“Columbus's market has an extraordinary ecosystem for retail from top to bottom, from headquarters of retail companies through to their back-office operations, and a university system that provides the right talent base,” he says. 

Brian Billingsley, a Columbus native who was put in charge of establishing Klarna's US presence, adds that the local work ethic provided a huge draw for Klarna. “When Sebastian [Siemiatkowski] came here, he said that it reminded him of Stockholm, because people here just focus on getting things done,” he says. An eight-year, 60% tax credit, which the company received on setting up in Columbus, no doubt helped the company's decision to open its first US office in Ohio, too. 

As its US business grows, the company is also hoping to establish a presence in New York eventually. However, the majority of its operations will be conducted out of Ohio, says Mr Billingsley. “New York will be more of an executive hub. But for day-to-day operations, for all the backbones that make for a successful payments and credit services company, such as compliance, credit risk and merchant services, we need the [kinds of talent], which you cannot find in Manhattan or San Francisco,” he adds.

Checking out the competition 

Before it can realise its ambitious plan of opening an office in New York, the company must first crack the difficult US market. The US mobile and online payments market has grown exponentially since PayPal, a pioneer in the space, was launched in the late-1990s. Now, PayPal's annual revenues exceed $6bn, and there are countless start-ups, including Venmo and 2Checkout, that are looking to revolutionise the online transactions market even further.

Established companies, including consumer electronics firm Apple, have also joined the payments race. In September 2014, the company launched Apple Pay, a service providing mobile devices with a credit or debit card functionality.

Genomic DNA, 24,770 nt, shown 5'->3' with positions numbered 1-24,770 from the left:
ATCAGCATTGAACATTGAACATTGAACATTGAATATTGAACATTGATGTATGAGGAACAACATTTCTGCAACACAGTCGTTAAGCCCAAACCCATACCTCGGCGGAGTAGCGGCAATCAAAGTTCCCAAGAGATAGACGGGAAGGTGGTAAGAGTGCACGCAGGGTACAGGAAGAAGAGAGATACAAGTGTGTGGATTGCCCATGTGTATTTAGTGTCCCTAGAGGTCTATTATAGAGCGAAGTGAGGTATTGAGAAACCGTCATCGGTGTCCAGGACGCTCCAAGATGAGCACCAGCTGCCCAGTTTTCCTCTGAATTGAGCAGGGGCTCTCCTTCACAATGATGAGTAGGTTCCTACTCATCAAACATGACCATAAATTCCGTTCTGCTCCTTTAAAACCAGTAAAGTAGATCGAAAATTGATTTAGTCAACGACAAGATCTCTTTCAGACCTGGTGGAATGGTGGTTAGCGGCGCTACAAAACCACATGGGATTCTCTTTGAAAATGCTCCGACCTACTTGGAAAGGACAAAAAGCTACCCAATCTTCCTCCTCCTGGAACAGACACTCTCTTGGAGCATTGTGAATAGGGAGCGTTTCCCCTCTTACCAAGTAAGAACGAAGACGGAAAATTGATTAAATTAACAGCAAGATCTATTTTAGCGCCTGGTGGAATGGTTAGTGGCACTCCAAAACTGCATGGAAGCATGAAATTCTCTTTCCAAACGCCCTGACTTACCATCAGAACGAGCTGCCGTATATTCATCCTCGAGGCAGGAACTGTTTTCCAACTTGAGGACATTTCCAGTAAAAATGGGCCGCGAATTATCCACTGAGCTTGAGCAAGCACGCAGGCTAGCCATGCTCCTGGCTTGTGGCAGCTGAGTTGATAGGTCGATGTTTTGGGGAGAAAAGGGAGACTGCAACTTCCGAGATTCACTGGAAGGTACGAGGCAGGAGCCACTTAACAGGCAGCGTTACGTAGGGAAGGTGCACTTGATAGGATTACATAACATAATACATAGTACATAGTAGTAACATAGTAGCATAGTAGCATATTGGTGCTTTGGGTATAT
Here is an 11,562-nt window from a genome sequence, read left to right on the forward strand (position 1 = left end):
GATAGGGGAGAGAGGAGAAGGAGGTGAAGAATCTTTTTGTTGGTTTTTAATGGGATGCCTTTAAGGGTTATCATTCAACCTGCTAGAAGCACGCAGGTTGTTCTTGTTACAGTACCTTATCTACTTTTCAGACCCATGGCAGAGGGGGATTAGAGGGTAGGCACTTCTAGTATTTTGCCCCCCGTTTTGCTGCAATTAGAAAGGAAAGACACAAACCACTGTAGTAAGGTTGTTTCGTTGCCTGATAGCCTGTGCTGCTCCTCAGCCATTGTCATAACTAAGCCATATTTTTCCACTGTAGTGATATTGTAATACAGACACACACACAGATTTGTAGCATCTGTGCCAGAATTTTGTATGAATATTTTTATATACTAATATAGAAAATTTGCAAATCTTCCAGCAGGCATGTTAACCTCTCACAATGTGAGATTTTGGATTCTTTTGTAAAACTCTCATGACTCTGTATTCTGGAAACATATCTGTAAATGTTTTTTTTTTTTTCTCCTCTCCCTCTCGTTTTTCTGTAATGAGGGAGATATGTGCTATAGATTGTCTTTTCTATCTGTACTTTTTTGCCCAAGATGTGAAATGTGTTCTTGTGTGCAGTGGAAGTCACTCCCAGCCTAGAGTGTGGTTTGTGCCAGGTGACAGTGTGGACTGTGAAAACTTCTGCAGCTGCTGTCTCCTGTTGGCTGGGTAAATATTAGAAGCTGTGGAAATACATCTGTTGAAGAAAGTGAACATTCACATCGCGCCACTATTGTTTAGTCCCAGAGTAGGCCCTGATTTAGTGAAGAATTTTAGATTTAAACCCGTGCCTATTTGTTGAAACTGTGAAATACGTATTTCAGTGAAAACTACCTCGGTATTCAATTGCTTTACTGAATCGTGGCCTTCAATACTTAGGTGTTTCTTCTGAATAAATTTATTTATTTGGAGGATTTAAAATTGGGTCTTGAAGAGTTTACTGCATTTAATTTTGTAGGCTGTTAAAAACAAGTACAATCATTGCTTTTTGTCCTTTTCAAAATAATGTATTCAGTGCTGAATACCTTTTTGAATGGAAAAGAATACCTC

Klarna is unfazed by the competition, however. “Actually, we are really excited about Apple Pay, because it is going to make people more active buying on their mobile phones,” says Mr Billingsley. “Plus, there is still a huge proportion of the population that [do not have access to the devices that are required to use] ApplePay, and so we want to go to merchants and say hey, we will take make sure that every important payment scheme is part of your checkout."

Mr Siemiatkowski is also keen to stress the distinction between Klarna's offering and that of the other firms in the payments space. “Most players are trying to solve another problem than the problem we focus on, namely how to replace cards in stores, which works fine as it is. What is broken is buying online,” he says.

When it entered the market at the end of 2014, Klarna was described as the “PayPal of Europe” by journalists and marketers. If the company is to achieve the same level of success as its multi-billion-dollar rival, then very soon Sweden will be able to boast of yet another homegrown tech company exceeding the magic $1bn valuation mark.